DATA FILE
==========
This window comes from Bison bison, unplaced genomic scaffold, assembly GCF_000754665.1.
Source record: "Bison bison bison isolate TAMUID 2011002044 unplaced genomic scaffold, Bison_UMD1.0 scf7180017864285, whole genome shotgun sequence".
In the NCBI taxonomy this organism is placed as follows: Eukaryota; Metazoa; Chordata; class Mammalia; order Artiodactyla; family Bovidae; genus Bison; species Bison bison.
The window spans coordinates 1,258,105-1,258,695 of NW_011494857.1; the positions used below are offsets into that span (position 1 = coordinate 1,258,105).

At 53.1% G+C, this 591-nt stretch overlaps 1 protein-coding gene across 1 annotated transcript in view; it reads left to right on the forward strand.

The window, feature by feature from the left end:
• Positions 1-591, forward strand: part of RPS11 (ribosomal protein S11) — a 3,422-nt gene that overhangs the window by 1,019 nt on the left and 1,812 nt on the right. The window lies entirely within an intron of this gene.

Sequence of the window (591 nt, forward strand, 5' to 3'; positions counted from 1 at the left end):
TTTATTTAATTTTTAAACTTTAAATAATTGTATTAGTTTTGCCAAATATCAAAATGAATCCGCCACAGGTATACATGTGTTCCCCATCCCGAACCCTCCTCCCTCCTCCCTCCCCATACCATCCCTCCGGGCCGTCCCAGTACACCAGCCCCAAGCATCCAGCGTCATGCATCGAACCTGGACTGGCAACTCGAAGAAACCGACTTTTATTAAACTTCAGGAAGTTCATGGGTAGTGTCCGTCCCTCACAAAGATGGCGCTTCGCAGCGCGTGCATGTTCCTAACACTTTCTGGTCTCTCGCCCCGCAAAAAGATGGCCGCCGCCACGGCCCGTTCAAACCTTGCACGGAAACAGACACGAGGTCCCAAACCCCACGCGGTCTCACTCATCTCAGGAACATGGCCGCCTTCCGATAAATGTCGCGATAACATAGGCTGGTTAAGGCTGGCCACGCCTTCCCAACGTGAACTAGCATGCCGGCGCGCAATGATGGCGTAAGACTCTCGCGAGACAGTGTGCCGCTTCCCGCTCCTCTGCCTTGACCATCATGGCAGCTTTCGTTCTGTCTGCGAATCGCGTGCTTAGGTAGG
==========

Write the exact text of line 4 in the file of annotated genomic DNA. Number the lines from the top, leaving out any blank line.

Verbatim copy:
The window spans coordinates 1,258,105-1,258,695 of NW_011494857.1; the positions used below are offsets into that span (position 1 = coordinate 1,258,105).